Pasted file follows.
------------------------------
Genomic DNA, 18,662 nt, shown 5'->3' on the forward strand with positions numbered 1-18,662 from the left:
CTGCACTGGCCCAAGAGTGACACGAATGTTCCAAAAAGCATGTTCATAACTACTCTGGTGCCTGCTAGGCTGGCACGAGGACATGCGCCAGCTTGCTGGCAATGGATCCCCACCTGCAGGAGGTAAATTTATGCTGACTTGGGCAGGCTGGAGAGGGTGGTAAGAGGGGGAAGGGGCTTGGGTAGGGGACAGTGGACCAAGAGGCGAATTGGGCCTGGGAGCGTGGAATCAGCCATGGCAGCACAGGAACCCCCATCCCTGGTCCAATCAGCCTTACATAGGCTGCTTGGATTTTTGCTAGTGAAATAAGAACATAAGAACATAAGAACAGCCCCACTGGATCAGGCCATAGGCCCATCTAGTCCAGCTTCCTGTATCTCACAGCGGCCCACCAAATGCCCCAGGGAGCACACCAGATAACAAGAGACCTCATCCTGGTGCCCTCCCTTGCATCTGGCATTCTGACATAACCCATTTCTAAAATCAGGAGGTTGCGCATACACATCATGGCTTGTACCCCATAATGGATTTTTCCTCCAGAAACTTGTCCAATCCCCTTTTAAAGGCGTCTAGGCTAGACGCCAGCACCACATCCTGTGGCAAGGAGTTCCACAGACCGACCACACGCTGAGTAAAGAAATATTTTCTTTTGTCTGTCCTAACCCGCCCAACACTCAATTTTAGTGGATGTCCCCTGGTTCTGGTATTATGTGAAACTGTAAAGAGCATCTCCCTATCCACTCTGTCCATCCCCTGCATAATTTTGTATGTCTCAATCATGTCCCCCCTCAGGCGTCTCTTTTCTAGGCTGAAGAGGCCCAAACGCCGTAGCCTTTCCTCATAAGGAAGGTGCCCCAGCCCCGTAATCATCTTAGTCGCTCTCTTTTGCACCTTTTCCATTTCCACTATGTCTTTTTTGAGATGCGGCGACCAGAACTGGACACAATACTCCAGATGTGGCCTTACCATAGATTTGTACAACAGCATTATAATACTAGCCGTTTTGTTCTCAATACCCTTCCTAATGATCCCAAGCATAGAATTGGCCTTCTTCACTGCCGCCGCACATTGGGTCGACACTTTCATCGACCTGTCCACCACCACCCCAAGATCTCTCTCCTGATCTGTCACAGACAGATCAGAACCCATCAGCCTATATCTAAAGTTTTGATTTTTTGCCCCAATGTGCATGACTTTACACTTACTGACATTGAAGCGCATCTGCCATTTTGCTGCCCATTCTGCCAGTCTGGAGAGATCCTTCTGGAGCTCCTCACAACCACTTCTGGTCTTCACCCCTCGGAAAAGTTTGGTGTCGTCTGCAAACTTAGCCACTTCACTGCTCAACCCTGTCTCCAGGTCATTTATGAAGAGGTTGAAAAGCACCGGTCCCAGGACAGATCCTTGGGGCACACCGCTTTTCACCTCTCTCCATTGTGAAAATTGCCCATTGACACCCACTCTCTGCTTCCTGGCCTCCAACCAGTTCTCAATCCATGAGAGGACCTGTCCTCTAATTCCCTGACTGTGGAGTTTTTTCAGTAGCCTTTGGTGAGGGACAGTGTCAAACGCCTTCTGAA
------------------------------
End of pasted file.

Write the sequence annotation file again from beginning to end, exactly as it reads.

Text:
Genomic DNA, 18,662 nt, shown 5'->3' on the forward strand with positions numbered 1-18,662 from the left:
CTGCACTGGCCCAAGAGTGACACGAATGTTCCAAAAAGCATGTTCATAACTACTCTGGTGCCTGCTAGGCTGGCACGAGGACATGCGCCAGCTTGCTGGCAATGGATCCCCACCTGCAGGAGGTAAATTTATGCTGACTTGGGCAGGCTGGAGAGGGTGGTAAGAGGGGGAAGGGGCTTGGGTAGGGGACAGTGGACCAAGAGGCGAATTGGGCCTGGGAGCGTGGAATCAGCCATGGCAGCACAGGAACCCCCATCCCTGGTCCAATCAGCCTTACATAGGCTGCTTGGATTTTTGCTAGTGAAATAAGAACATAAGAACATAAGAACAGCCCCACTGGATCAGGCCATAGGCCCATCTAGTCCAGCTTCCTGTATCTCACAGCGGCCCACCAAATGCCCCAGGGAGCACACCAGATAACAAGAGACCTCATCCTGGTGCCCTCCCTTGCATCTGGCATTCTGACATAACCCATTTCTAAAATCAGGAGGTTGCGCATACACATCATGGCTTGTACCCCATAATGGATTTTTCCTCCAGAAACTTGTCCAATCCCCTTTTAAAGGCGTCTAGGCTAGACGCCAGCACCACATCCTGTGGCAAGGAGTTCCACAGACCGACCACACGCTGAGTAAAGAAATATTTTCTTTTGTCTGTCCTAACCCGCCCAACACTCAATTTTAGTGGATGTCCCCTGGTTCTGGTATTATGTGAAACTGTAAAGAGCATCTCCCTATCCACTCTGTCCATCCCCTGCATAATTTTGTATGTCTCAATCATGTCCCCCCTCAGGCGTCTCTTTTCTAGGCTGAAGAGGCCCAAACGCCGTAGCCTTTCCTCATAAGGAAGGTGCCCCAGCCCCGTAATCATCTTAGTCGCTCTCTTTTGCACCTTTTCCATTTCCACTATGTCTTTTTTGAGATGCGGCGACCAGAACTGGACACAATACTCCAGATGTGGCCTTACCATAGATTTGTACAACAGCATTATAATACTAGCCGTTTTGTTCTCAATACCCTTCCTAATGATCCCAAGCATAGAATTGGCCTTCTTCACTGCCGCCGCACATTGGGTCGACACTTTCATCGACCTGTCCACCACCACCCCAAGATCTCTCTCCTGATCTGTCACAGACAGATCAGAACCCATCAGCCTATATCTAAAGTTTTGATTTTTTGCCCCAATGTGCATGACTTTACACTTACTGACATTGAAGCGCATCTGCCATTTTGCTGCCCATTCTGCCAGTCTGGAGAGATCCTTCTGGAGCTCCTCACAACCACTTCTGGTCTTCACCCCTCGGAAAAGTTTGGTGTCGTCTGCAAACTTAGCCACTTCACTGCTCAACCCTGTCTCCAGGTCATTTATGAAGAGGTTGAAAAGCACCGGTCCCAGGACAGATCCTTGGGGCACACCGCTTTTCACCTCTCTCCATTGTGAAAATTGCCCATTGACACCCACTCTCTGCTTCCTGGCCTCCAACCAGTTCTCAATCCATGAGAGGACCTGTCCTCTAATTCCCTGACTGTGGAGTTTTTTCAGTAGCCTTTGGTGAGGGACAGTGTCAAACGCCTTCTGAA